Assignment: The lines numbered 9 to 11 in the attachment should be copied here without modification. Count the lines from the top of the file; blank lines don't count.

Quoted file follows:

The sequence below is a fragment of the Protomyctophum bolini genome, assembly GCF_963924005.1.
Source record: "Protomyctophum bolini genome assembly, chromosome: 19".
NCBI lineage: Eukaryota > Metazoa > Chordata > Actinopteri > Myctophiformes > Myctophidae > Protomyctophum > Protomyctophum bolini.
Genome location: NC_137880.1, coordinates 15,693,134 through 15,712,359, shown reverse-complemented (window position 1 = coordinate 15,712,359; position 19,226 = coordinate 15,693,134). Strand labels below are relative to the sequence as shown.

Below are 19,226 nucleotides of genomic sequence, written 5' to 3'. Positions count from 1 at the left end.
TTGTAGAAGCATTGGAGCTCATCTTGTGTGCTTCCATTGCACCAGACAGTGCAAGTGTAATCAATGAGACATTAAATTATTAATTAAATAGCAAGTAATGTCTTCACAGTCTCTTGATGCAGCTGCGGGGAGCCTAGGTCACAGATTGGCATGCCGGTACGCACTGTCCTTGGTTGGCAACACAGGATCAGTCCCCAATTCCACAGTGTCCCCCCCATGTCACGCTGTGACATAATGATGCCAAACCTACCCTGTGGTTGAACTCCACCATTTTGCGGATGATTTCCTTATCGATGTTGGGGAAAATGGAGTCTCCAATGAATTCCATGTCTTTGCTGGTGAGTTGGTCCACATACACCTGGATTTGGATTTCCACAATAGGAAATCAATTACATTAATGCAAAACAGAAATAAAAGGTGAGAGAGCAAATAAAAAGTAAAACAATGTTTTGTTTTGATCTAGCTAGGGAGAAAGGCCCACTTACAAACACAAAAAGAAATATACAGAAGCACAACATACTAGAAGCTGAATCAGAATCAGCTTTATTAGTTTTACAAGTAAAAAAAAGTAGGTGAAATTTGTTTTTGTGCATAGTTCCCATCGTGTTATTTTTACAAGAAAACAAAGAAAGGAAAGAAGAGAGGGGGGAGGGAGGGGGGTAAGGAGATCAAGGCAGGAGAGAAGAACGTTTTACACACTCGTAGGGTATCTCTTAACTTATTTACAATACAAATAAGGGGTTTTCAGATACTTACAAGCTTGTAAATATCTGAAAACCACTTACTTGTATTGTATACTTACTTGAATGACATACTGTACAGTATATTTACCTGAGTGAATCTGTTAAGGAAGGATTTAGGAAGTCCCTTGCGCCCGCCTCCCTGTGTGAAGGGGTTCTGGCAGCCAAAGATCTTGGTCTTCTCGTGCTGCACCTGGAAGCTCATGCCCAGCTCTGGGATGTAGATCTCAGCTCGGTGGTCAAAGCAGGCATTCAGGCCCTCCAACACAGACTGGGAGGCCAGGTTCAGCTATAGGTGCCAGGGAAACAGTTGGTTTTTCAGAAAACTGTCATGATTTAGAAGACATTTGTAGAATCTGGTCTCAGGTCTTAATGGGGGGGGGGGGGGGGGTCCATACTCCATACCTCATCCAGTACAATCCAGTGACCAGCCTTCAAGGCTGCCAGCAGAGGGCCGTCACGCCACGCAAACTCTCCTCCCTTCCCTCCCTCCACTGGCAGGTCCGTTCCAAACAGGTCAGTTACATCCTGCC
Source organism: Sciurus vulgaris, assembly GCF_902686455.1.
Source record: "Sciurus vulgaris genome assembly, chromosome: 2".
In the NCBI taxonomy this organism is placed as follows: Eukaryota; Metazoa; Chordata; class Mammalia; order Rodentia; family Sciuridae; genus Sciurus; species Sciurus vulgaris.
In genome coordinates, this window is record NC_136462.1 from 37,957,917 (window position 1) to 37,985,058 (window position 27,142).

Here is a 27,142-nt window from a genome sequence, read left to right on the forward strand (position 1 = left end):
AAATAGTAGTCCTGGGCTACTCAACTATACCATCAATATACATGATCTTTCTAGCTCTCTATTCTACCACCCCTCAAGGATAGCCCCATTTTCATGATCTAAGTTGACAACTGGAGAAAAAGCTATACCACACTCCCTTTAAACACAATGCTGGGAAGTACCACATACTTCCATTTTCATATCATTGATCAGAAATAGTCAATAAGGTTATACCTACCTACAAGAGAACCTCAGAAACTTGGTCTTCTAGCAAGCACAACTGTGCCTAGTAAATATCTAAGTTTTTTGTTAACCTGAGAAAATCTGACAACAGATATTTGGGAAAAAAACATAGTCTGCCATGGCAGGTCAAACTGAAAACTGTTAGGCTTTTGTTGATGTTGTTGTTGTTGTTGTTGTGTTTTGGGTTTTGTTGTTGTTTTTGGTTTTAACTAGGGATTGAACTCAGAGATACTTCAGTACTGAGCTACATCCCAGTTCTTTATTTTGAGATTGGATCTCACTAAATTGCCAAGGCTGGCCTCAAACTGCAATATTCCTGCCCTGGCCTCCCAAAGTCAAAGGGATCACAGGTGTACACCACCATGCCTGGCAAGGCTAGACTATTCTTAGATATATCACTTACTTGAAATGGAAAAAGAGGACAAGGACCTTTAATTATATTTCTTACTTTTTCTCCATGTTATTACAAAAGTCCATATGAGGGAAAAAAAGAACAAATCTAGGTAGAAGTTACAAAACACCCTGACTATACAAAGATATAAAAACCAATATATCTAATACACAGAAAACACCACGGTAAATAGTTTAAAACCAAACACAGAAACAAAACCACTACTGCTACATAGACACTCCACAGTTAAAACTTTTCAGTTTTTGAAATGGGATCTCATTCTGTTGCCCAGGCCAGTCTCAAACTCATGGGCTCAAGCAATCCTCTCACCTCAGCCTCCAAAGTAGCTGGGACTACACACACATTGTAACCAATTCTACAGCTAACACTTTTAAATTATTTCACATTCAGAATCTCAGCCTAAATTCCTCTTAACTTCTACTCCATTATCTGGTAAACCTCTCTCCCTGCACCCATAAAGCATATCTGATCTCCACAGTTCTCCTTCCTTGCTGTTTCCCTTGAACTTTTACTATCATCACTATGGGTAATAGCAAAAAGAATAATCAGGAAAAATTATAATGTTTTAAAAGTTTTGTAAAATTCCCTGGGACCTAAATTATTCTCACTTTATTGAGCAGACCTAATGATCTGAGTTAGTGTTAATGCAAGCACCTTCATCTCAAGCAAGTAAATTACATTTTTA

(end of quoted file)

In the NCBI taxonomy this organism is placed as follows: Eukaryota; Metazoa; Chordata; class Mammalia; order Rodentia; family Sciuridae; genus Sciurus; species Sciurus vulgaris.
In genome coordinates, this window is record NC_136462.1 from 37,957,917 (window position 1) to 37,985,058 (window position 27,142).

Here is a 27,142-nt window from a genome sequence, read left to right on the forward strand (position 1 = left end):